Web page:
Some accounts seem to be gaming the system anonymously, and I've seen anecdotal evidence of point and account selling. What are the mechanisms that prevent this? Is it possible that some people are buying accounts? Is it really that valuable?

I'll admit, I'm paying less attention to responses with anonymous numbered type names.

But if they sell their account to an incompetent with a computer science degree who asks my boss for a job one day, will that just mean that he'll consider my points as noise?

I'm putting myself out there by giving my name on my questions and answers, and I'd hate to know that people are buying what should be un-buyable. I know that there are mechanisms to prevent ring-voting, but is there a mechanism by which Stack Overflow can detect growth that is non-organic, or perhaps account selling?

And on the other hand, as the libertarian contrarian in me thinks, perhaps a market for points or accounts is good for Stack Overflow if it causes more, higher quality answers and responses. But against this idea might be that organic point scoring yields much higher quality answers than envelope-pushing point scoring.

You get more points up front for a quick and right answer, as opposed to a very high-quality answer that took more than 20 minutes to compose, and later those "great" answers seem to take a very long time to rise over the ones with the fast points, and most anonymous-type accounts with high scores don't seem to be writing the "great" answers.

I hope I'm not stepping on any toes here. I've always considered Stack Overflow to be a great resource, and I'm glad I can finally start contributing back.

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    There isn't likely to be much that Stack Overflow can do against the selling of accounts except prohibit it in their T&C (which they do)... then again, I've never seen even anecdotal evidence of anything like that happening. Do you have some links?
    – Pekka
    Nov 22, 2013 at 23:48

1 Answer 1


But if they sell their account to an incompetent with a CS degree who asks my boss for a job one day, will that just mean that he'll consider my points as noise?

Yes. Or rather - as you say yourself, it's already easy to gain significant reputation just by giving trivial answers that don't require any kind of in-depth expertise. There doesn't even need to be an illegal market for SO accounts (which btw I think might be an urban myth) for reputation to be only a very, very rough measure of competence (if that).

However: while reputation points don't really matter that much, your SO track record as a whole does. Any recruiter worth their salt will look at what you actually do on SO, what kind of knowledge you expose, what kinds of solutions you propose, etc. that's valuable no matter what.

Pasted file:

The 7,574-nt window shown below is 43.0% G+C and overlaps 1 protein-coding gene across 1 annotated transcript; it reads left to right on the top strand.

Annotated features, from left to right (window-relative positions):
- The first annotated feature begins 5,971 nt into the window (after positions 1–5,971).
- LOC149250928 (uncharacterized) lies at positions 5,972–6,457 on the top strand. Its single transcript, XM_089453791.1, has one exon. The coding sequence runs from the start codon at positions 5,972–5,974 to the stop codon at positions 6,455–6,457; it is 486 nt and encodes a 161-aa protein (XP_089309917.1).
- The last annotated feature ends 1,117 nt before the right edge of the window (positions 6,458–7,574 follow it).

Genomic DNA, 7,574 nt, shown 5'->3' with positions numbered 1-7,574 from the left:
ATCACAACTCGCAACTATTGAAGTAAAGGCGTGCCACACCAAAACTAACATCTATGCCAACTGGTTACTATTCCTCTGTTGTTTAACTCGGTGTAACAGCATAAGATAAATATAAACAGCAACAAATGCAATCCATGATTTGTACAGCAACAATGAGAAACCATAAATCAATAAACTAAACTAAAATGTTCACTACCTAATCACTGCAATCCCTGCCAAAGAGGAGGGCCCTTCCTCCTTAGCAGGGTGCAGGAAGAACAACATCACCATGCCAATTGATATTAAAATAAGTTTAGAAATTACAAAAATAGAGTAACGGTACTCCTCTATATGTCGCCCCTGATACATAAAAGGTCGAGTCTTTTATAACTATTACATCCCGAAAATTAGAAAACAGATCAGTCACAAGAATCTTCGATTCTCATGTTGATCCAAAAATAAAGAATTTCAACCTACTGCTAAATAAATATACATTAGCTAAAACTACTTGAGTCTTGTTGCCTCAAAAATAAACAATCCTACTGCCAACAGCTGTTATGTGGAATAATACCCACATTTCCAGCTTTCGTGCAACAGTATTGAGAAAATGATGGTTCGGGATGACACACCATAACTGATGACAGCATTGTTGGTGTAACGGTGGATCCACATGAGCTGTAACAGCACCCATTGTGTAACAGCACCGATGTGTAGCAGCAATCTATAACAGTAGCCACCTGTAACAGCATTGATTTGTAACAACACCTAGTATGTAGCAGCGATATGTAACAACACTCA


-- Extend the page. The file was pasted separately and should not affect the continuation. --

• OK, so that goes against point selling, but what about account selling? I can see it now: "My group in India got fired, but now I know some .net and Java, and Americans are paying a bundle for those skills, I'll keep boning up on those skills by creating accounts on stackoverflow and selling them to Americans who want some more cred, and that'll pay for quite a lot here".
    – Aaron Hall
    Nov 22, 2013 at 23:56
  • @Aaron I don't follow - what is the difference between point selling and account selling in this scenario? You can't transfer points between accounts so selling the entire account would be the only way to go anyway, wouldn't it? Ultimately, you can't prevent it - but it shouldn't be a problem really
    – Pekka
    Nov 22, 2013 at 23:57
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    It's fairly simple to create bounties on specialized questions and give the buyer an immediate complete answer. But SO should be able to detect this. Account selling would probably only be detectable by discerning a pattern in point collection, and then a (likely trans-continental) move. And that would have to be several of those or more to even have suspicion.
    – Aaron Hall
    Nov 23, 2013 at 0:04
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    Yeah, strange bounty transactions frequently pop up on moderators' radars. There are likely precautions for that kind of thing (but they're unlikely to tell us how exactly they work) And fair point re account selling - although even if you detect a transcontinental move, how do you prove it's not the same person?
    – Pekka
    Nov 23, 2013 at 0:07
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    If you bought an account, 'your' track record on SO doesn't mean anything. Any recruiter worth their salt will ask you a question or two to make sure your ability actually corresponds to the ability which you appear to have based on the content you posted. Nov 23, 2013 at 12:29

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